The reason is simple: victory over Drws would probably mean DEFRA, NRW and NE would change their policy. I already find it surprising that they can be contemplating spending taxpayers' money in order to defend the closure of a cave on CROW land. Doing so again somewhere else would look indefensible, especially in light of the broad support the BCA campaign is now attracting. The BCA lobbying campaign and the legal action may end up achieving a synergy that enhances the impact of both. 

Offline Jopo

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Re: Drws Cefn- the next instalment?
« Reply #47 on: February 23, 2016, 12:38:52 am »


, especially in light of the broad support the BCA campaign is now attracting.

Without getting embroiled in the core argument I wonder where statements such as this come from.
As far as I can make out from the contributors to all of the threads covering this topic if you said there were 50 in support and 50 against you would be being very generous. It is easy to make a claim on support - after all newspapers and politicians do it all the time.

Please explain how you justify such a statement.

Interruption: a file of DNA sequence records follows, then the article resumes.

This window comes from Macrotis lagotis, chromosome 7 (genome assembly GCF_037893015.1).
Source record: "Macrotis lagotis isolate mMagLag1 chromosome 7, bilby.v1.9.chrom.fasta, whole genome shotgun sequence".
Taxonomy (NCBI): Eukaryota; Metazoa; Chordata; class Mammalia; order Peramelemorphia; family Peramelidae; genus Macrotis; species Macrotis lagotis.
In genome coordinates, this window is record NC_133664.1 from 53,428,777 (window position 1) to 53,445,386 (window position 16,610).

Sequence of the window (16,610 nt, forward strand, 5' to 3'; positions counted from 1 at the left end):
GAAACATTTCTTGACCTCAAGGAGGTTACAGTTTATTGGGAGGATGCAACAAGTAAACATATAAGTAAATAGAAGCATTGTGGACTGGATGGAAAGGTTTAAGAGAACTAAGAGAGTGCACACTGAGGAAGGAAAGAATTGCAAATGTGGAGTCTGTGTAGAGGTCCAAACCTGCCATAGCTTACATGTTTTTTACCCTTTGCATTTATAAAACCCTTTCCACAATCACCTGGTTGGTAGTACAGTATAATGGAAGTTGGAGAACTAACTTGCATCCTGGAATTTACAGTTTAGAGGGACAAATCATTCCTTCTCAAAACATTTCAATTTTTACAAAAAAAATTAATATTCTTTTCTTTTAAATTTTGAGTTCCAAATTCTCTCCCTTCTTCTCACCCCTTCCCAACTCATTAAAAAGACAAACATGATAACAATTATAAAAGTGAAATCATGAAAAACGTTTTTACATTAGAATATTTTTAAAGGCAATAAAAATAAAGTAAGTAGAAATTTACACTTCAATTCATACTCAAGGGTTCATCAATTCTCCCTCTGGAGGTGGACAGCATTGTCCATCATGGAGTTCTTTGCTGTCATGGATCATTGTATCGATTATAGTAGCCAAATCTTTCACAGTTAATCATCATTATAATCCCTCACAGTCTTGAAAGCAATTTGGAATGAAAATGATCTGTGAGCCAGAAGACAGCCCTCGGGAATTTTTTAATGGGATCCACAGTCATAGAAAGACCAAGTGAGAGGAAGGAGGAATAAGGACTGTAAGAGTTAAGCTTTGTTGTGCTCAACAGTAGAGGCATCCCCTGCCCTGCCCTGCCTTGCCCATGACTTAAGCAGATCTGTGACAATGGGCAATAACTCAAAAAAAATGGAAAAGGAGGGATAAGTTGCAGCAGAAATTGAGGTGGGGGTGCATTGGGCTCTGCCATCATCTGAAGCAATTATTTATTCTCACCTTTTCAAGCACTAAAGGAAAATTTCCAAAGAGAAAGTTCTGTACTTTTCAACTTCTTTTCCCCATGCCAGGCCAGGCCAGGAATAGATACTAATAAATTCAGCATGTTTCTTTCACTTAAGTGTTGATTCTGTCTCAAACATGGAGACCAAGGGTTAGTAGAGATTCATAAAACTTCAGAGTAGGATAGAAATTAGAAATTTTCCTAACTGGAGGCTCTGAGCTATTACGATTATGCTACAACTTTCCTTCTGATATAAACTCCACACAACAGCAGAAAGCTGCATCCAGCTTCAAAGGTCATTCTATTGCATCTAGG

Jopo

Offline Brains

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Re: Drws Cefn- the next instalment?
« Reply #48 on: February 23, 2016, 07:42:13 am »
Would the referendum they had on the topic, mandating BCA to work for a pro clarification, not be considered enough?

Offline Peter Burgess

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Re: Drws Cefn- the next instalment?
« Reply #49 on: February 23, 2016, 08:32:05 am »
That was support attracted some while ago. The comment was about support being attracted now, with the word "especially", implying a significantly greater level of support than was previously expressed. It is just as likely that cavers are now having some misgivings over how they voted, in the light of how a few cavers are now behaving. One can't really tell as it would require another test of opinion, which is not going to happen.